Frankly, I think he draws exactly the wrong conclusion from the research he cites. I would say, rather, that we are most inclined to think about things that inspire a sense of fun. We like stories and puzzles. But which stories and which puzzles we like is…well…personal. If you want to to get humans to think on a regular basis, then you have to make it personal to them. My own experience as both a teacher and a learner is that if a person is personally engaged then he or she can often learn quite quickly and eagerly. The same cannot often be said of somebody who is personally disengaged. Of course, one can be personally engaged without having a personalized learning experience, if by the latter you mean that the student chooses the work. But the point I made at the top of the post is that “personal” is inherent to the person. The student may not decide what work to do, but she and only she always decides whether or not to engage with that work. When the work is not personalized, a good teacher is always performing in acts of persuasion, trying to help students find personal reasons to engage.
Meyer is latching onto something different. By “personal” he seems to mean “solitary,” and I interpret him to be responding specifically to adaptive systems, which are often labeled “personalized learning” (as well as “new and improved” and “99.44% pure”). First of all, in and of themselves, adaptive systems are often not personalized in the sense that I described above. They are customized, in that they respond to the individual learner’s knowledge and skill gaps, but they are not personalized. Customized solitary instruction has its place, as I described in my post about what teachers should know about adaptive systems. Customized instruction can also be personalized—for example, students can choose their path down a skill tree on Khan Academy. But I think Dan’s main point is that many of the more interesting and potent learning experiences tend to happen when humans talk with other intelligent humans. We learn from each other, traveling down paths that machines can’t take us yet (and probably won’t be able to for quite a while). It is possible for a learning experience to be simultaneously social and personalized, for example, when students individually individually work on problems they choose that are interesting to them but then discuss their ideas and solutions with their classmates.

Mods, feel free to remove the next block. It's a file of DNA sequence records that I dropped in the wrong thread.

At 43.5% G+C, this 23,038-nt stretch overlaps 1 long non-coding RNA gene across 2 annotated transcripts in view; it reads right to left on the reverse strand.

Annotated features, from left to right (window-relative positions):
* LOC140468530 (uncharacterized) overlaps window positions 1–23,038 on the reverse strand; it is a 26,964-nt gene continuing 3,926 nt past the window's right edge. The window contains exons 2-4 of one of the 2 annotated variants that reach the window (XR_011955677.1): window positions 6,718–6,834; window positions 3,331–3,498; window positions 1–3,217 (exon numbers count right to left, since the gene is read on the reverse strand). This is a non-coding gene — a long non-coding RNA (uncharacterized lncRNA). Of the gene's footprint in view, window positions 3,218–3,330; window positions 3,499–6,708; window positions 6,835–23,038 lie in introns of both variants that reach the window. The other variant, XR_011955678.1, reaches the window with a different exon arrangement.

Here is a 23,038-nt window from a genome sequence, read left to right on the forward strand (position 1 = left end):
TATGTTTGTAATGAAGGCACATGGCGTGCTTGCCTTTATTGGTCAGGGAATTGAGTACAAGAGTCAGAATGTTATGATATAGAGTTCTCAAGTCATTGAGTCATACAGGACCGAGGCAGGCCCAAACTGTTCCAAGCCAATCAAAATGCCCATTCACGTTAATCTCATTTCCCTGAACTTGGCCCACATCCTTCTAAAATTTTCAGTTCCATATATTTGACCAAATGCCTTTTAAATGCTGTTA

So, to sum up:
- Humans are generally pretty good at learning what they want to learn (but can get stuck sometimes).
- Help from good teachers can enable humans to learn more effectively than they can on their own in many cases.
- Sometimes solitary study can be helpful, particularly for practicing weak skills.
- Conversations with other humans often lead to rich, powerful, and personal learning experiences that are difficult or impossible to have on one’s own.